Can Free Will Be An Illusion?

My son sees a problem inherent to the statement, “Free will is an illusion.” He correctly pointed out that the term illusion is commonly used to refer to a misconception of something that exists. Whereas, nothing exists that can be misconceived as free will. For example, there are logical snares in the statement, “Thor is an illusion,” because Thor doesn’t exist and therefore cannot be illusory or otherwise. Of course, thunder and lightening exist. But that phenomena does not prove the existence of Thor anymore than the phenomena of human-choice-behavior proves free will.

When one human is speaking to another, the assumption is generally made that the words are effectively transferring the precise meaning to the listener. However, words have different meaning to different individuals. The neuroanatomy developed in one individual’s brain as a result of personal sensory experiences and nutritional intake will be different from those of another individual, because no two individuals will have precisely the same sensory and nutritional input. In fact, no two people sitting in a classroom will learn precisely the same lesson because of the difference in distractions and attention spans.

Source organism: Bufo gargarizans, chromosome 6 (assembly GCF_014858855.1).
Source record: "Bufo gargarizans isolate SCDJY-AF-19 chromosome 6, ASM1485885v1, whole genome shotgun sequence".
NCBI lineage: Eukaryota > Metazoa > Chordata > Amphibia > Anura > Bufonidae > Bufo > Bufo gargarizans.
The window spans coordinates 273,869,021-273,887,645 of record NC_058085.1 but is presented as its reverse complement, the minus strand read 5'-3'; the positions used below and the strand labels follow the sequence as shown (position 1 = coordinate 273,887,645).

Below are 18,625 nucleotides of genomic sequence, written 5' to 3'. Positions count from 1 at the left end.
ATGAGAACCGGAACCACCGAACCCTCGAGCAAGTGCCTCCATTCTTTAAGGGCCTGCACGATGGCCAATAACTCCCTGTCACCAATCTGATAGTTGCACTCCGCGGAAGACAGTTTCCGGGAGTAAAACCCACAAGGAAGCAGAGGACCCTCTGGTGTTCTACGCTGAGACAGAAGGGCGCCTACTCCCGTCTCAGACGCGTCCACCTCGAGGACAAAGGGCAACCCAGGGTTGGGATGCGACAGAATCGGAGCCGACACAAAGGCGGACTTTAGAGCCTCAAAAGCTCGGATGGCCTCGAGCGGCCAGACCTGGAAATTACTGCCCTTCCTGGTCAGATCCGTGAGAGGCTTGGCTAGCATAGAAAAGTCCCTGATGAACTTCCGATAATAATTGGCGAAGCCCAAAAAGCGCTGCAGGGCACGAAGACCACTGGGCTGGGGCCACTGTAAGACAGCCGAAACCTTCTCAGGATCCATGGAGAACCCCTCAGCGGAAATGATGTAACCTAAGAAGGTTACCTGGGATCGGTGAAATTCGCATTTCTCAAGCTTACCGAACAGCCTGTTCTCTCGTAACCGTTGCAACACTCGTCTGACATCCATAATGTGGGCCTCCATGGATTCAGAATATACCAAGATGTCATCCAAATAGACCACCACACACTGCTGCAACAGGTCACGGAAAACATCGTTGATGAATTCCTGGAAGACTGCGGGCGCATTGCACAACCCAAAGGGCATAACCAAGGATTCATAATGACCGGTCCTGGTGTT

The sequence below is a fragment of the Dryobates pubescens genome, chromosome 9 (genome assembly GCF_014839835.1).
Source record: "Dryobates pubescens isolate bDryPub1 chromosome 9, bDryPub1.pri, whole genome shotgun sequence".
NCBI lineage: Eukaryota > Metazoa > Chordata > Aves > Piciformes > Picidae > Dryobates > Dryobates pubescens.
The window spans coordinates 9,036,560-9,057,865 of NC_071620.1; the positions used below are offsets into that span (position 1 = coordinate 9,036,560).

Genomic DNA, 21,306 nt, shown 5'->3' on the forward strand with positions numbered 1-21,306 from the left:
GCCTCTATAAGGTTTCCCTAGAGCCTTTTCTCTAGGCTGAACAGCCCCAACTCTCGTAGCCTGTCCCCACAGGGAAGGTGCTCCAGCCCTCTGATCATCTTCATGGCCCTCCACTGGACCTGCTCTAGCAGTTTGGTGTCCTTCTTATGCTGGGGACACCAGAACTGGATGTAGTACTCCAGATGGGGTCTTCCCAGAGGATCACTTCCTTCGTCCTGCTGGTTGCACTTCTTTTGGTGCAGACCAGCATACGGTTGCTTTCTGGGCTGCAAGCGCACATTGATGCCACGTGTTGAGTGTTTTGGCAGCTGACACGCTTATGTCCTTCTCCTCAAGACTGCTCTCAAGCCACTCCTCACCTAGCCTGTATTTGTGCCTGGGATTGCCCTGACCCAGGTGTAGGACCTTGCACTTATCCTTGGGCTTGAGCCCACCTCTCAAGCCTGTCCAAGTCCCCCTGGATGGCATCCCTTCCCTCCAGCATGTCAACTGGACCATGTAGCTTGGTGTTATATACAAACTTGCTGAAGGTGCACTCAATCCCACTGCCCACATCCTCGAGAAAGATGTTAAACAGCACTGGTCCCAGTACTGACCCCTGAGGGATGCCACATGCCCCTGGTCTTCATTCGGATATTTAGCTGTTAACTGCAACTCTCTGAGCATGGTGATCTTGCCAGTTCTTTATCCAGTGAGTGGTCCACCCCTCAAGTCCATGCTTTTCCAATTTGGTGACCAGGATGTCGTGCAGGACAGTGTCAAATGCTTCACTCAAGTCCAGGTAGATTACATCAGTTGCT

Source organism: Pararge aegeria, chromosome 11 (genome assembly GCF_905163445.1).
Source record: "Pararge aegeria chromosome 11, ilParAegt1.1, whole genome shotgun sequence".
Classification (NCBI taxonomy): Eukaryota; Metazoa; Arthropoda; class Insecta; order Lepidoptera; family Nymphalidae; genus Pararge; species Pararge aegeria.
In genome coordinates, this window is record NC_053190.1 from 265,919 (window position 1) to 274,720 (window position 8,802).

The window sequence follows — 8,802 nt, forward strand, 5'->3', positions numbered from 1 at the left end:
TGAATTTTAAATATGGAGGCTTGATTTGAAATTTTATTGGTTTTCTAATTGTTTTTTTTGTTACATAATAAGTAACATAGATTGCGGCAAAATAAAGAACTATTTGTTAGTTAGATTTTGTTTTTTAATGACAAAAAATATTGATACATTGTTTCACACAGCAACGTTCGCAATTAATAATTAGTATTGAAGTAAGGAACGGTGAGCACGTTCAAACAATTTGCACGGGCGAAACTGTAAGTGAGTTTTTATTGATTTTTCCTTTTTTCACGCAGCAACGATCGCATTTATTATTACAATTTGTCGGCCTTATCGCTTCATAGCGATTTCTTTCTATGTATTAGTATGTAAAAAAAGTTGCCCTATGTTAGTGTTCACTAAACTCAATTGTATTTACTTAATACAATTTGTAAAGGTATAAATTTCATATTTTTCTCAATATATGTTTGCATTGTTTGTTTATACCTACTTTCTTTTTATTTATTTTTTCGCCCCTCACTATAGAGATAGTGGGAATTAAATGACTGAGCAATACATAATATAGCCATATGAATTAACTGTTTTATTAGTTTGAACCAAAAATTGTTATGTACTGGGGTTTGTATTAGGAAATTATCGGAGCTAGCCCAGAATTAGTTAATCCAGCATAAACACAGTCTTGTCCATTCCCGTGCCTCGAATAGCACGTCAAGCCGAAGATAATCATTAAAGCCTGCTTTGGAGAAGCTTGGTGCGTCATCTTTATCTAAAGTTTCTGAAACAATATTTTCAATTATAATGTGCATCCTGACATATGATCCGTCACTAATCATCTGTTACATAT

One definition of illusion is, The act of deluding; deception by creating illusory ideas. Yet, when one looks up the word illusory, the meaning is given as “Based on or having the nature of an illusion,” which is circular reasoning, in a sense. Now another meaning of illusion is “An unreality that many people believe is true.” Thor and free will are both unreal, so in this sense they can be considered illusions.

I realize in order for something to exist that was free from the world of cause and effect, then it would have to exist in sort of a vacuum–isolated from the real world. But if something existed in a state without being caused, then it would be without function. A thing existing in a vacuum would literally be no thing. It could not exist anywhere except as the product of words acting on a vivid imagination. And just because words can be used to construct fantasies does not make the fantasies real.

I probably would never had given the matter much thought if it hadn’t been for my son’s stimulating and logical constructive criticism.

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